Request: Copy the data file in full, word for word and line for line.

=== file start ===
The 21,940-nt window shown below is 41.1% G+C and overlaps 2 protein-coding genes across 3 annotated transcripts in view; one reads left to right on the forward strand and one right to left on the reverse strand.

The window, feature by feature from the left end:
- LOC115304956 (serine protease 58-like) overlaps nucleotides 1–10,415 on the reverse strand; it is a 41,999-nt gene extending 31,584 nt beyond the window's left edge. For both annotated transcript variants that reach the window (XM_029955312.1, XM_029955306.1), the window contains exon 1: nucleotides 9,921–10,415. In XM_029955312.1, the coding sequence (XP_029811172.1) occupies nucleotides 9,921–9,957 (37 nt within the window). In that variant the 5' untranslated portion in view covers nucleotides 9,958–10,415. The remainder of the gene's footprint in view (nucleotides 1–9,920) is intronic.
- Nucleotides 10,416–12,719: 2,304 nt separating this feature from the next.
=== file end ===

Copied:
The 21,940-nt window shown below is 41.1% G+C and overlaps 2 protein-coding genes across 3 annotated transcripts in view; one reads left to right on the forward strand and one right to left on the reverse strand.

The window, feature by feature from the left end:
- LOC115304956 (serine protease 58-like) overlaps nucleotides 1–10,415 on the reverse strand; it is a 41,999-nt gene extending 31,584 nt beyond the window's left edge. For both annotated transcript variants that reach the window (XM_029955312.1, XM_029955306.1), the window contains exon 1: nucleotides 9,921–10,415. In XM_029955312.1, the coding sequence (XP_029811172.1) occupies nucleotides 9,921–9,957 (37 nt within the window). In that variant the 5' untranslated portion in view covers nucleotides 9,958–10,415. The remainder of the gene's footprint in view (nucleotides 1–9,920) is intronic.
- Nucleotides 10,416–12,719: 2,304 nt separating this feature from the next.